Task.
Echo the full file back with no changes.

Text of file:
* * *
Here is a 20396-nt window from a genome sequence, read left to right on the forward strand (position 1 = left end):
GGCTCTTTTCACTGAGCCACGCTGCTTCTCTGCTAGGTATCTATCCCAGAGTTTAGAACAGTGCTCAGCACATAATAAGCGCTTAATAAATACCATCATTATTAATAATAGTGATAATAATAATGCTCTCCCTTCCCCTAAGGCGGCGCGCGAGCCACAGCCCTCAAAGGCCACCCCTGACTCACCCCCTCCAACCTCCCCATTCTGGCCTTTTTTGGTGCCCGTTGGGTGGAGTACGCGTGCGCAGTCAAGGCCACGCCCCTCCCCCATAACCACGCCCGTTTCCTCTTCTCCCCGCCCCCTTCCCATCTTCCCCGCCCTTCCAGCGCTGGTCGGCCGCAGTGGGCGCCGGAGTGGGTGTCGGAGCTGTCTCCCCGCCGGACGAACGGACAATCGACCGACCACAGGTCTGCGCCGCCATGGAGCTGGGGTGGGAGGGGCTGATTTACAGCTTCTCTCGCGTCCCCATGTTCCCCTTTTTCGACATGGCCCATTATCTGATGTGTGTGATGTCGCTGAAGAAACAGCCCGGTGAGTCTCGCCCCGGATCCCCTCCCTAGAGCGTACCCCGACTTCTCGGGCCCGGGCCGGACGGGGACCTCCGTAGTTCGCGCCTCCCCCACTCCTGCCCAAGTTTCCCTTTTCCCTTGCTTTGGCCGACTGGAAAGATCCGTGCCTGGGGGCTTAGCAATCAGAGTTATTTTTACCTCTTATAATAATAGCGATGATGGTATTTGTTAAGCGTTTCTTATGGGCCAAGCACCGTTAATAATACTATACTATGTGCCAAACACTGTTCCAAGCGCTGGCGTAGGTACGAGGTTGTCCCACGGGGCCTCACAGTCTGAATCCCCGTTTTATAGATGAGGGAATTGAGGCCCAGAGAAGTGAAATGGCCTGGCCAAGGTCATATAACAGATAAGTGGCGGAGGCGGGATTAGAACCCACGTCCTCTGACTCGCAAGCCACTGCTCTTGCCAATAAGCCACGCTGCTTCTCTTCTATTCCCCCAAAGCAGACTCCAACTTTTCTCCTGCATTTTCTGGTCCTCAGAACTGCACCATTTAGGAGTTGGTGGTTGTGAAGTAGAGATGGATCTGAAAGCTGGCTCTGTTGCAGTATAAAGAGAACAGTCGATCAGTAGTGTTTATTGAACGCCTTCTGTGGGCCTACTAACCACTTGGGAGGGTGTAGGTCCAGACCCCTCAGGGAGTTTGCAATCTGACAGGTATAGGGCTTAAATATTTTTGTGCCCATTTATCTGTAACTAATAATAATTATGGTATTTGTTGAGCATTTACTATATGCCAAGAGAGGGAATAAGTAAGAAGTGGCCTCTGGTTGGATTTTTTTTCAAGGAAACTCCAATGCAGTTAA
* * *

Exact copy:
Here is a 20396-nt window from a genome sequence, read left to right on the forward strand (position 1 = left end):
GGCTCTTTTCACTGAGCCACGCTGCTTCTCTGCTAGGTATCTATCCCAGAGTTTAGAACAGTGCTCAGCACATAATAAGCGCTTAATAAATACCATCATTATTAATAATAGTGATAATAATAATGCTCTCCCTTCCCCTAAGGCGGCGCGCGAGCCACAGCCCTCAAAGGCCACCCCTGACTCACCCCCTCCAACCTCCCCATTCTGGCCTTTTTTGGTGCCCGTTGGGTGGAGTACGCGTGCGCAGTCAAGGCCACGCCCCTCCCCCATAACCACGCCCGTTTCCTCTTCTCCCCGCCCCCTTCCCATCTTCCCCGCCCTTCCAGCGCTGGTCGGCCGCAGTGGGCGCCGGAGTGGGTGTCGGAGCTGTCTCCCCGCCGGACGAACGGACAATCGACCGACCACAGGTCTGCGCCGCCATGGAGCTGGGGTGGGAGGGGCTGATTTACAGCTTCTCTCGCGTCCCCATGTTCCCCTTTTTCGACATGGCCCATTATCTGATGTGTGTGATGTCGCTGAAGAAACAGCCCGGTGAGTCTCGCCCCGGATCCCCTCCCTAGAGCGTACCCCGACTTCTCGGGCCCGGGCCGGACGGGGACCTCCGTAGTTCGCGCCTCCCCCACTCCTGCCCAAGTTTCCCTTTTCCCTTGCTTTGGCCGACTGGAAAGATCCGTGCCTGGGGGCTTAGCAATCAGAGTTATTTTTACCTCTTATAATAATAGCGATGATGGTATTTGTTAAGCGTTTCTTATGGGCCAAGCACCGTTAATAATACTATACTATGTGCCAAACACTGTTCCAAGCGCTGGCGTAGGTACGAGGTTGTCCCACGGGGCCTCACAGTCTGAATCCCCGTTTTATAGATGAGGGAATTGAGGCCCAGAGAAGTGAAATGGCCTGGCCAAGGTCATATAACAGATAAGTGGCGGAGGCGGGATTAGAACCCACGTCCTCTGACTCGCAAGCCACTGCTCTTGCCAATAAGCCACGCTGCTTCTCTTCTATTCCCCCAAAGCAGACTCCAACTTTTCTCCTGCATTTTCTGGTCCTCAGAACTGCACCATTTAGGAGTTGGTGGTTGTGAAGTAGAGATGGATCTGAAAGCTGGCTCTGTTGCAGTATAAAGAGAACAGTCGATCAGTAGTGTTTATTGAACGCCTTCTGTGGGCCTACTAACCACTTGGGAGGGTGTAGGTCCAGACCCCTCAGGGAGTTTGCAATCTGACAGGTATAGGGCTTAAATATTTTTGTGCCCATTTATCTGTAACTAATAATAATTATGGTATTTGTTGAGCATTTACTATATGCCAAGAGAGGGAATAAGTAAGAAGTGGCCTCTGGTTGGATTTTTTTTCAAGGAAACTCCAATGCAGTTAA